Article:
Writer: Irene Kapustina
Director: Irene Kapustina
Reviewer: Jamie Rosler
Theatre at its best, regardless of the technical details of its presentation, moves an audience to connect more deeply with the world it reflects. Irene Kapustina’s Lost and Guided, with its text taken primarily from interviews with refugees in the United States, bridges the divide between American audiences and the realities of being a Syrian civilian at the onset of civil unrest, student uprisings, and a violent regime’s quest to remain in power. As both writer and director, Kapustina makes a difficult story engaging and approachable, while retaining the emotional and complex truths of humanity’s darker side.
It’s Syria, starting in 2011. Focusing primarily on the lives of four young adults—Rima (Mouna R’miki), Amina (Mischa Ipp), Imad (Doga Celik), and Sami (Shayan Sobhian)—as their lives are turned upside down by the conflict raging ever closer to their front doors, Lost and Guided is heavy fare. There is hope and hopelessness, love and heartbreak, life and death. It is a complicated and emotional journey without an easily packaged outcome, and it deserves to fill every seat in the house.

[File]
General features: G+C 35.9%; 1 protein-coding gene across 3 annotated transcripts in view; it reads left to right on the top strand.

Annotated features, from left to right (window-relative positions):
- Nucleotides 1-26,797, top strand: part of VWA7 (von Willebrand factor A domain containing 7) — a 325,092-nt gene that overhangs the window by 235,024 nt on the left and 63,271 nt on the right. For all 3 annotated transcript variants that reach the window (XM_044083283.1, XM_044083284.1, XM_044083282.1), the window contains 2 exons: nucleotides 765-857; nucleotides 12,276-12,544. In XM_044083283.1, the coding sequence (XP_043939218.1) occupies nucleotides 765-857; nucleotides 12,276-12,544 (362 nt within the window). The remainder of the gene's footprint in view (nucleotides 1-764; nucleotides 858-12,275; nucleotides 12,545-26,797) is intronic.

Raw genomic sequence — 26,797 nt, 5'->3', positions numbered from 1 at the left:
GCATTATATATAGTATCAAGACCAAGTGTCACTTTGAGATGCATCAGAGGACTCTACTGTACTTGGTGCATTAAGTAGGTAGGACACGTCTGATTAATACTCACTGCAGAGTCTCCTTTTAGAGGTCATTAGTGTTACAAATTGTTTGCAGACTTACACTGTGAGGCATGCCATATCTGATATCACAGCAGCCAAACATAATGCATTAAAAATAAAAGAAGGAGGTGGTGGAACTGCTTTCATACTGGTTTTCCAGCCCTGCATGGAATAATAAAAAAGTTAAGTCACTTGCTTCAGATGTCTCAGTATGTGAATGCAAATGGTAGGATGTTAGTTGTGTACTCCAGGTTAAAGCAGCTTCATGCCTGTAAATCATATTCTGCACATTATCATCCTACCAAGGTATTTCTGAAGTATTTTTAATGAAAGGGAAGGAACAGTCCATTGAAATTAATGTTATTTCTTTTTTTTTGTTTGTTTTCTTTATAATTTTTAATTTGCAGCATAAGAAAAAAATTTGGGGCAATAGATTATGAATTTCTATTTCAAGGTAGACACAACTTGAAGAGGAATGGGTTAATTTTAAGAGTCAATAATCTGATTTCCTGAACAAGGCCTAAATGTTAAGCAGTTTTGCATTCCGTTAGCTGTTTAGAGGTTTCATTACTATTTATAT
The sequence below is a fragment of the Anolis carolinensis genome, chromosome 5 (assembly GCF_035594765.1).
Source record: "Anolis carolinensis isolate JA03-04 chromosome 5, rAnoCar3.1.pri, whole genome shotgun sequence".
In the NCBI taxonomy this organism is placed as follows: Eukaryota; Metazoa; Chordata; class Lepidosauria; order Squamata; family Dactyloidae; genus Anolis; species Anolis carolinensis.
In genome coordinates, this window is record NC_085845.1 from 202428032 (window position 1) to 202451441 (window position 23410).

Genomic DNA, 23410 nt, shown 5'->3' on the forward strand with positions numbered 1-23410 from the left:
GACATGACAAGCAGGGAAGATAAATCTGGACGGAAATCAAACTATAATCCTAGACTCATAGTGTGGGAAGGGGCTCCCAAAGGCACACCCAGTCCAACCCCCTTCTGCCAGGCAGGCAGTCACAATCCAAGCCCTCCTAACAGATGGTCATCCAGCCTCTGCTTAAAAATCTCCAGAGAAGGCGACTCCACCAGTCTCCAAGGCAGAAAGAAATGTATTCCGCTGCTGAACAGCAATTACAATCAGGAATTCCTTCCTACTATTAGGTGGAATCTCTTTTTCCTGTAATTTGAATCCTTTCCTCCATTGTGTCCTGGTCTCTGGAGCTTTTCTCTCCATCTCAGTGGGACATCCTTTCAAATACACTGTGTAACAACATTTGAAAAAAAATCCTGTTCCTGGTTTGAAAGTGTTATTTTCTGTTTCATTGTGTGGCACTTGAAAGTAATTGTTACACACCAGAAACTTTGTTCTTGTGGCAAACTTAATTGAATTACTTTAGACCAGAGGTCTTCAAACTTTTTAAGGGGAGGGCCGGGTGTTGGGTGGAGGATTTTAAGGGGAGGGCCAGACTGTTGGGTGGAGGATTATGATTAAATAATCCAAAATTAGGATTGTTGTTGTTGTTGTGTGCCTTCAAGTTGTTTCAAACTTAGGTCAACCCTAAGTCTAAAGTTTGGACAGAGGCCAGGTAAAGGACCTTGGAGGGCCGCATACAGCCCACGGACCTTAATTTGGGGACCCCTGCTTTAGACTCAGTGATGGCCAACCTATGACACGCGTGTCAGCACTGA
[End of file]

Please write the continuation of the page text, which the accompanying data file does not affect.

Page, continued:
Outside of an awkwardly staged moment or two, including the use of clearly-blank notebooks that are allegedly filled with years of personal jottings, this production is craftily directed, with clever choices that clearly understand both the limitations and the possibilities of the basic theatrical space. The stage starts surrounded by silken, shimmery curtains, but as time passes and the world around them crumbles, characters tear down most of the strips, exposing the pipes and black-painted brick of the black box theatre. At one point, an officer beats a student to death, each in separate places on stage, like a live split-screen. The choreography in this moment, of ensemble players Alexandra Kattan and Jarrod Zayas, is almost perfectly executed, creating the complete fight scene in the minds of the audience without putting the fight directly or traditionally on stage.
Lost and Guided is both affecting and effective. It is not a production that offers answers, or seems to believe that there is only one conclusion to be made by individuals entrenched in the crisis. It tells a difficult story with deceptive simplicity, resonating with the deepest and most communal human spirit. Employing religion without a hint of preaching or judgement, it creates an emotional indent that follows you home.
Runs until 27 August 2017